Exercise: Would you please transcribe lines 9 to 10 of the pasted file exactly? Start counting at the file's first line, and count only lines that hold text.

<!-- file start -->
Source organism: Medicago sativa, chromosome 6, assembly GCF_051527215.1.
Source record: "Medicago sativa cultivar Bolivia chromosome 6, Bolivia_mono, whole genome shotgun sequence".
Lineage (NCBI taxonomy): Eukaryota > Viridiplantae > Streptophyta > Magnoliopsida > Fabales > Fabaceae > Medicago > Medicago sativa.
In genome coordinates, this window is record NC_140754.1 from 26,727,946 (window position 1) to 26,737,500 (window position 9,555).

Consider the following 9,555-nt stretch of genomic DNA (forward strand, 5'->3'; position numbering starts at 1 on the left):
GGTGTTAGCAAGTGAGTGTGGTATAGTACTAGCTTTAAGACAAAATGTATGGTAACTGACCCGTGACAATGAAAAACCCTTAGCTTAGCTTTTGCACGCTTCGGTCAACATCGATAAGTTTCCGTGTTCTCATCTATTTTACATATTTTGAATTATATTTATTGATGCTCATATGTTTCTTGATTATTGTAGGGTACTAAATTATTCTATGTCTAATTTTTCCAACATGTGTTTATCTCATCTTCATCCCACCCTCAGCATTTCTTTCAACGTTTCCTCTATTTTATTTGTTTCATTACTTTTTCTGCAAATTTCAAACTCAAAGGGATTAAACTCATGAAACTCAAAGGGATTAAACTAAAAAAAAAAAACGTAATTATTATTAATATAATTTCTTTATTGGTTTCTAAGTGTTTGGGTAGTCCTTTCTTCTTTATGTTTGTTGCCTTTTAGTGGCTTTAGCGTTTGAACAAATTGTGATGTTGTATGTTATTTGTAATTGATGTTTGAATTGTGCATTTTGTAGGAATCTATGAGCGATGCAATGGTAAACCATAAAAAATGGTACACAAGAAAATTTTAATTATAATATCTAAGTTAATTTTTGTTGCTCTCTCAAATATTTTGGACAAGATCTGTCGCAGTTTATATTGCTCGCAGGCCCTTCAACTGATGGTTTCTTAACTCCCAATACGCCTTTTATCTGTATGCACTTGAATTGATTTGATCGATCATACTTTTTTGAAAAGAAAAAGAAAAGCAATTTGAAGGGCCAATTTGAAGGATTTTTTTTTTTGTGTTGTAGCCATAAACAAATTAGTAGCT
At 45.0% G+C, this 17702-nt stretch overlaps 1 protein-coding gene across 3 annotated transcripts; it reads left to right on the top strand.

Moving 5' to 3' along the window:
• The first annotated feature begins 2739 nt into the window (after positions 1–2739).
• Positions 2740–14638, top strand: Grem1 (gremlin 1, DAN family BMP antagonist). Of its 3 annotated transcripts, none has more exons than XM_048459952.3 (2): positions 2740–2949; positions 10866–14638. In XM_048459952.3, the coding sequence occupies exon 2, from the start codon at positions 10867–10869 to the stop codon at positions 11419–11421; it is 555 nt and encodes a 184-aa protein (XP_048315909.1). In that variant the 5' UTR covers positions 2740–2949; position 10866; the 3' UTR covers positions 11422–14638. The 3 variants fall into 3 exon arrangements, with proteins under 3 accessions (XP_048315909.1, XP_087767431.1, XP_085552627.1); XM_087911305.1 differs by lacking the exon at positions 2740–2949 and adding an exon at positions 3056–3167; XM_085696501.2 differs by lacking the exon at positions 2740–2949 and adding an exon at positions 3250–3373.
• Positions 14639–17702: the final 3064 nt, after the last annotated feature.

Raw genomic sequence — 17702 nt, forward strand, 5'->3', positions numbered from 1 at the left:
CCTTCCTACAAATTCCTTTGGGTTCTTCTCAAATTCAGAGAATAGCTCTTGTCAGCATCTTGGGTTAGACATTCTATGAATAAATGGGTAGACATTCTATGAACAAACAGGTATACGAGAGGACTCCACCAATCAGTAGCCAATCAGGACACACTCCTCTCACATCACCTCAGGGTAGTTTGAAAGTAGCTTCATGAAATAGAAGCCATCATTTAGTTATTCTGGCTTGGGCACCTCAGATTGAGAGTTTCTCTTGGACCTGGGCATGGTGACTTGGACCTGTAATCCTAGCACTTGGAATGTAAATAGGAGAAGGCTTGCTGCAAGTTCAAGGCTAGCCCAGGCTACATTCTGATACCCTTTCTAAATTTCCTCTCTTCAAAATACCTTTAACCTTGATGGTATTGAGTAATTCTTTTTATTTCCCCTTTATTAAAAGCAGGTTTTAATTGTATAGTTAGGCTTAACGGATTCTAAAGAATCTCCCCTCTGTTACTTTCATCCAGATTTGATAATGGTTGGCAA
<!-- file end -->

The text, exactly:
• The first annotated feature begins 2739 nt into the window (after positions 1–2739).
• Positions 2740–14638, top strand: Grem1 (gremlin 1, DAN family BMP antagonist). Of its 3 annotated transcripts, none has more exons than XM_048459952.3 (2): positions 2740–2949; positions 10866–14638. In XM_048459952.3, the coding sequence occupies exon 2, from the start codon at positions 10867–10869 to the stop codon at positions 11419–11421; it is 555 nt and encodes a 184-aa protein (XP_048315909.1). In that variant the 5' UTR covers positions 2740–2949; position 10866; the 3' UTR covers positions 11422–14638. The 3 variants fall into 3 exon arrangements, with proteins under 3 accessions (XP_048315909.1, XP_087767431.1, XP_085552627.1); XM_087911305.1 differs by lacking the exon at positions 2740–2949 and adding an exon at positions 3056–3167; XM_085696501.2 differs by lacking the exon at positions 2740–2949 and adding an exon at positions 3250–3373.